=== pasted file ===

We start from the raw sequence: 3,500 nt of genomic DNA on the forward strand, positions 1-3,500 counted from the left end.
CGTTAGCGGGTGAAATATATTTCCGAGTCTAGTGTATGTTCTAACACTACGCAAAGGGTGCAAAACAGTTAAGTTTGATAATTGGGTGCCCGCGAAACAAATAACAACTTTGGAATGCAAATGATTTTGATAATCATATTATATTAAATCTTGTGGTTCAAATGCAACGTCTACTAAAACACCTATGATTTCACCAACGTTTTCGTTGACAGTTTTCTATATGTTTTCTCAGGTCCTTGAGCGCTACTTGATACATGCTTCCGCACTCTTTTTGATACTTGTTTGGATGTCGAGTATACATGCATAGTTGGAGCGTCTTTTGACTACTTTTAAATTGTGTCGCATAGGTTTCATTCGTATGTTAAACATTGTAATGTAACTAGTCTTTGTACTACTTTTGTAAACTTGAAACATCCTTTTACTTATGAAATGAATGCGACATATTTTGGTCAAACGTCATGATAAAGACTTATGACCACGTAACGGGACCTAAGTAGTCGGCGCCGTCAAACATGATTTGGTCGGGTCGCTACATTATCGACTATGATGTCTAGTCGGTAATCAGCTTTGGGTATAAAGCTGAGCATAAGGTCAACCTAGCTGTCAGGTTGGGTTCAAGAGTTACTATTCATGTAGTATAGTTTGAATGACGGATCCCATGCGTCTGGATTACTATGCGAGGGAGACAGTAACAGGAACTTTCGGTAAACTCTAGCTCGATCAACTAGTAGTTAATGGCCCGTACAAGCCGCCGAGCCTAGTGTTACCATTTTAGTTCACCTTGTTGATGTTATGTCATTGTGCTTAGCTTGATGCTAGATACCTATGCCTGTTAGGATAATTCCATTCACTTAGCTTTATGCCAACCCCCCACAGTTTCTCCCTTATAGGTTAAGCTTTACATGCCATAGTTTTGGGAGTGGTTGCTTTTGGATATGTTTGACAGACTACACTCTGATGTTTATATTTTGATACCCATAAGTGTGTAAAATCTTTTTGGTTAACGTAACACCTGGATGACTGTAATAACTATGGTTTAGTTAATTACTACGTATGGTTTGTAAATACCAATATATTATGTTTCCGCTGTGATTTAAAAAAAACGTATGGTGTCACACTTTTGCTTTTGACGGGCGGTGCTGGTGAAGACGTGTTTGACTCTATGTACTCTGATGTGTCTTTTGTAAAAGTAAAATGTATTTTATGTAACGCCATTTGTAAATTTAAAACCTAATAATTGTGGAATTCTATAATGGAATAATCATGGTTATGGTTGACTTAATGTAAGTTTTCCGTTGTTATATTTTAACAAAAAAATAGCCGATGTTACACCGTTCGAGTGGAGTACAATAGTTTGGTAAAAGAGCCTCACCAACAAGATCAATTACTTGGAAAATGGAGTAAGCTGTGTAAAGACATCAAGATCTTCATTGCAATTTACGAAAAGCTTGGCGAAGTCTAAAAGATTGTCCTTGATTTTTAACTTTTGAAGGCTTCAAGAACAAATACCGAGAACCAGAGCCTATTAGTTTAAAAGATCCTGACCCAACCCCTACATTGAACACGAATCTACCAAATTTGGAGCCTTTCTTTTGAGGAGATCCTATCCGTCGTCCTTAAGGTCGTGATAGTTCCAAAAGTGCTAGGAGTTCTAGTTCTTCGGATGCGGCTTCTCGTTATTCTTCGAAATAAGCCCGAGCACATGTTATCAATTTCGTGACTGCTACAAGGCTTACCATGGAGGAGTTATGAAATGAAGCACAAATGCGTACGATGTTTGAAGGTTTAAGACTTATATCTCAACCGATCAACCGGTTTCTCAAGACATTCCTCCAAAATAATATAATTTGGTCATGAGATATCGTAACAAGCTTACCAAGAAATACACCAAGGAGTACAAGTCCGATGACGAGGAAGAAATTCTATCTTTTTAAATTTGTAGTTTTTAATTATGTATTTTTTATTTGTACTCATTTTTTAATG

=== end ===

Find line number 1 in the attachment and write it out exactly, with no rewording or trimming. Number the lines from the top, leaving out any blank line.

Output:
We start from the raw sequence: 3,500 nt of genomic DNA on the forward strand, positions 1-3,500 counted from the left end.